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Marriage

By Tom Hawkes

Though our nation is increasingly confused over the subject, the Bible is clear that marriage is meant to be between one man and one woman for life.  “The two will become one flesh,” affirmed our Lord Jesus.  Recently a group of leaders from various faiths published a joint letter calling for the preservation of this understanding of marriage for the good of all.  It is sad that we must fight our culture over such an issue, but good to see Christian leaders, and those of other faiths, standing up for marriage.  Here is the link to the letter and list of signers.

http://www.lifesitenews.com/resources/the-protection-of-marriage-a-shared-commitment

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By Tom Hawkes

Acts 13:2 While they were worshiping the Lord and fasting, the Holy Spirit
said, “Set apart for me Barnabas and Saul for the work to which I have
called them.”

Here we find the great doctrine of vocation or calling. From the particular
call of Barnabas and Saul we learn some important truths about God’s calling
not only on pastors but on all who are called by God to serve him, that is,
every believer.

1. The call of God came in the midst of doing their duties and indeed
conducting themselves in worship of the Lord, even praying with fasting
before him. While God can call anyone at any time, so sufficient is his
voice that he could raise from the pigsty the pig to serve him, yet we see
he is more often seen calling those who are already about their Father’s
business, however humble it may be. So Moses was tending his flocks when he
heard the voice of the Lord call him to deliver Israel, king David was
busily tending the flocks he had been charged with when Samuel anointed him,
Joshua was leading God’s people already when God called him to replace
Moses.  We should not be surprised then if when we are deliberately running
from the Lord we find that his voice is distant to us, even as it was for
Jonah in the belly of the great fish. It was not until Jonah was spewed upon
the land again and had ceased his running from the Lord’s voice that the
Lord summoned him a second time to Nineveh. So too when we are deliberately
engaged in sin, running from the command of God, we should not be surprised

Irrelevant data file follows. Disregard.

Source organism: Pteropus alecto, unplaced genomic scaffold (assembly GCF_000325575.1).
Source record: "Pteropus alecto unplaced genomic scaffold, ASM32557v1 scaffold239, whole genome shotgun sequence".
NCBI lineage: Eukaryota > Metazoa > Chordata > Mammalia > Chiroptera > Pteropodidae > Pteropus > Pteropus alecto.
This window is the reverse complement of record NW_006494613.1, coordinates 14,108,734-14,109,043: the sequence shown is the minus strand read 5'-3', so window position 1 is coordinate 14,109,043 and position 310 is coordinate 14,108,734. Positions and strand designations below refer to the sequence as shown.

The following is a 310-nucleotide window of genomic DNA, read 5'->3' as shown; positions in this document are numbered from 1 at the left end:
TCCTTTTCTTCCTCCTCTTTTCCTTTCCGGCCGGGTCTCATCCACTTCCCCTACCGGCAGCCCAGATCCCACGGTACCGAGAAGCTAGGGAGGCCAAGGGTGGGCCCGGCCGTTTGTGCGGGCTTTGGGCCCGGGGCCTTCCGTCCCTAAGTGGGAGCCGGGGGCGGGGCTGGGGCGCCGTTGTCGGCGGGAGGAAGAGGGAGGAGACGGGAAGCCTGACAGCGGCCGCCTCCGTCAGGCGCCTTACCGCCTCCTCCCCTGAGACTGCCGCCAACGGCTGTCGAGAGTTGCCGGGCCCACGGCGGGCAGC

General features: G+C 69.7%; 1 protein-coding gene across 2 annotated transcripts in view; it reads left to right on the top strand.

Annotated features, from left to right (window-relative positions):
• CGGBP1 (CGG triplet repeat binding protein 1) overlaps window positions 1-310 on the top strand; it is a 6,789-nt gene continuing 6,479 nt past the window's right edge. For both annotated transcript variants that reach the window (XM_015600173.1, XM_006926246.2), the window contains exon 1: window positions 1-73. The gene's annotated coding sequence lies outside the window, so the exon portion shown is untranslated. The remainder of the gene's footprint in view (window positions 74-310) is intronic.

to find God strangely quiet as we seek his direction for our life. I like
the story told of Norman Vincent Peale.

When Peale was a boy, he found a big, black cigar, slipped into an alley,
and lit up. It didn’t taste good, but it made him feel very grown up …
until he saw his father coming. Quickly he put the cigar behind his back and
tried to be casual.
Desperate to divert his father’s attention, Norman pointed to a billboard
advertising the circus. “Can I go, Dad? Please, let’s go when it comes to
town.” His father’s reply taught Norman a lesson he never forgot. “Son,” he
answered quietly but firmly, “never make a petition while at the same time
trying to hide a smoldering disobedience.”

How often have we cried out to God with a petition, even begging for
direction and guidance, while surreptitiously thinking we have hidden our
smoldering disobedience? If we would hear the call of God for any direction
in our lives let us spend them already in the holy things to which he has
presently appointed us. No matter how humble our current calling, obedience
to it is the usually prerequisite to hearing a new call from our Lord. Let
the seminarian who wants to serve God, serve first in his studies. The
teacher who longs to be a missionary, teach as a missionary already. The
banker who wants to lead many, lead himself well to his work each day. The
mother who longs for something more ‘important,’ work as important all the
duties of motherhood.

2. The Call of God came from the Holy Spirit, not men, who commanded that
Barnabas and Saul be set aside from what they had been doing for a new call.

No pastor is called first by men to serve the church. Every true call
originates with God and then is subsequently confirmed, though not
originated, by the church. These two should always correspond. If God has
not called a man to pastor, then neither should the church, and if God has
called a man, then the church ought to as well. What is clear here is that
the idea did not originate with any man. Neither men in the church, nor
Barnabas and Saul either. For nothing makes a more miserable minister than